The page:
Students find peace by walking the Labyrinth

Students find peace by walking the Labyrinth

by Molly MishlerStaff Writer

If you’re looking for some relaxation, the Walking the Labyrinth forum will be on Nov. 13 at 7 p.m. in Great Hall.

The forum event occurs twice a semester and will begin with a short history. Students are then encouraged to walk the labyrinth and are then welcome to share their experience.

A labyrinth comes in two patterns, charts and cretin. The patterns form a winding pathway. The pattern leads to a center and then one can follow the pattern back out.

Labyrinths can be found on canvas, earth and cement. They can look like a maze but are not meant to confuse; the pattern is easily marked and there is only one way in and one way out.

Cindy Chicoine is a representative from Spirations, an institute of spiritual healing, and has helped Simpson develop the Labyrinth. According to Chicoine, there are four stages to walking the labyrinth.

First, the preparation is when you quietly pause before entering the path to allow questions or focus of reflection. Second, the journey from the entrance to the center symbolizes the letting go. Third, the center symbolizes going to the center of our self. Fourth, the journey from the center and back is called the return. This is where we bring our wisdom and gifts back into the world.

Labyrinth’s date back over 3500 years ago. One was built in France in 1200’s A.D. and still exists today on the floor of a cathedral.

Labyrinths are becoming more popular and have been seen in parks, hospitals, prisons, hospice programs and retreat centers. The labyrinth forum event has been at Simpson since 2006, the first taking place in Hopper gym.

Many use the labyrinth for spiritual help. Reverend Angela Gafford-Asmus, chaplain and director of religious life community, thinks the labyrinth is helpful in transitions.

“Sometimes we have to let go of things and that occurs internally,” Gafford-Asmus said. “The labyrinth is a great way to have the transition be a physical thing as well. It’s also a great way to allow us to focus to better understand our lives.”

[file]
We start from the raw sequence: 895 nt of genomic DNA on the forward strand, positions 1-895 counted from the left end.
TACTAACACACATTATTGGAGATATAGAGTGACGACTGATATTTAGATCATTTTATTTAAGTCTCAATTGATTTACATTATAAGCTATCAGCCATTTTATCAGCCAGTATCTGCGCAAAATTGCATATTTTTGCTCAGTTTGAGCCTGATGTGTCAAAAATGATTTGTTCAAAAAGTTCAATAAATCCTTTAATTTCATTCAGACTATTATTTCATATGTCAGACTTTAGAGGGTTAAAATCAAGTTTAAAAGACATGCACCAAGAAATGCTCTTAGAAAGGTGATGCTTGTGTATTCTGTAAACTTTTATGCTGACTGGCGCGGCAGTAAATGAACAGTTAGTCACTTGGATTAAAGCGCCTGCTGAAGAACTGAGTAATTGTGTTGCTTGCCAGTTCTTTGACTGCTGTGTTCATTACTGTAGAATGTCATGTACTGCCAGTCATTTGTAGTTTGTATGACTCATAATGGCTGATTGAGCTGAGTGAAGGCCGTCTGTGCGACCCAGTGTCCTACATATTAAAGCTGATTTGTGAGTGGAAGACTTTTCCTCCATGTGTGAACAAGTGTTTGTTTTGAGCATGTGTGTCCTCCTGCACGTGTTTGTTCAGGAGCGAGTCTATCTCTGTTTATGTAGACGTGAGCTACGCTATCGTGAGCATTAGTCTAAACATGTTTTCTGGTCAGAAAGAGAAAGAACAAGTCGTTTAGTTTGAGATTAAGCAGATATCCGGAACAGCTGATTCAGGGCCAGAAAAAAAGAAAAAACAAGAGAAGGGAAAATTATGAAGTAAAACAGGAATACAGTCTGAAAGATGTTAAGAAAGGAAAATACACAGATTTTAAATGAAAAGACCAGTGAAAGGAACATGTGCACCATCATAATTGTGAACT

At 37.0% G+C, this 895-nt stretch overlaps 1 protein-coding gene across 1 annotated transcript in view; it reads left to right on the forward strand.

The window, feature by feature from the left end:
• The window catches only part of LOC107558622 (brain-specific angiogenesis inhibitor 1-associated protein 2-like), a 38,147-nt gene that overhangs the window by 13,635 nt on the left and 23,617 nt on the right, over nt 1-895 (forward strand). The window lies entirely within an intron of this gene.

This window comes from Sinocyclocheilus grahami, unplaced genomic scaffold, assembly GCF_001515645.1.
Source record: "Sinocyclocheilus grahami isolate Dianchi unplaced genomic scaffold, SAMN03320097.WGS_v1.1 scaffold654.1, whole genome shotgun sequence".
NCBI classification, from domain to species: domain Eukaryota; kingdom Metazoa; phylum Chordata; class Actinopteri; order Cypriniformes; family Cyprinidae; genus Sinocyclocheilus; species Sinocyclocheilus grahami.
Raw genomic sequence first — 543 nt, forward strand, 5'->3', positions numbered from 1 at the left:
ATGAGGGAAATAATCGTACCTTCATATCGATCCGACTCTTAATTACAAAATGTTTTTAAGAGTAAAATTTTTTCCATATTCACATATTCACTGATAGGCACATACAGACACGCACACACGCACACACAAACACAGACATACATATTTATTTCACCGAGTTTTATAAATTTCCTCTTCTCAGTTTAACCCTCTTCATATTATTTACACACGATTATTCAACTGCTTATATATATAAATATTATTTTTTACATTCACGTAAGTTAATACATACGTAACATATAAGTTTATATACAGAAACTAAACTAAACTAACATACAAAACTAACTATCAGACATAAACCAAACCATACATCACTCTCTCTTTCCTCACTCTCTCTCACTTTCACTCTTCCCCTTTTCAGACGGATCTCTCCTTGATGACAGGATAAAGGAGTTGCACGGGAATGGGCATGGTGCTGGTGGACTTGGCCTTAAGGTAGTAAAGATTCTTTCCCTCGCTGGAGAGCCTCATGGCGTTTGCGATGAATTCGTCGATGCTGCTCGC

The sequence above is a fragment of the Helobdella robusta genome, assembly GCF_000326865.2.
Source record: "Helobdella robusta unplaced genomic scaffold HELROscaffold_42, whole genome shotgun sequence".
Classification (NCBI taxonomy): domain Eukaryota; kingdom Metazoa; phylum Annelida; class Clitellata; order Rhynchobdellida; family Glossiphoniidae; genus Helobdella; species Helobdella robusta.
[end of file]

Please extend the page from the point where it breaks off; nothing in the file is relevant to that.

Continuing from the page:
Another benefit of the labyrinth is all religions can experience it.

“There’s no particular set of beliefs that one needs to have to experience the labyrinth,” Gafford-Asmus said. “It’s an individual experience than anyone of any age can do.”

Senior Tracy Robson, chapel intern of communications and technology, attended her first labyrinth in Des Moines her freshman year.

“I really enjoyed it, but you need to be in the right mindset- a calm, quiet mind to fully experience and understand it,” Robson said. “It’s good for centering, relaxation, and meditation.”

Senior Jessica Paulsen, chapel intern of discipleship has been in charge of putting the forum event together. She’s also helped with putting a proposal together to have a labyrinth bought for campus.

“We would like a labyrinth outdoors either on campus or in Buxton Park,” Paulsen said. “People appreciate the ones outdoors because there’s the aspect of nature. It’s something permanent to walk on whenever one wants.”

Size and location has yet to be determined.

“I encourage people to try it once,” Paulsen said. “It’s a unique experience and it’s a great tool to reflect on life.”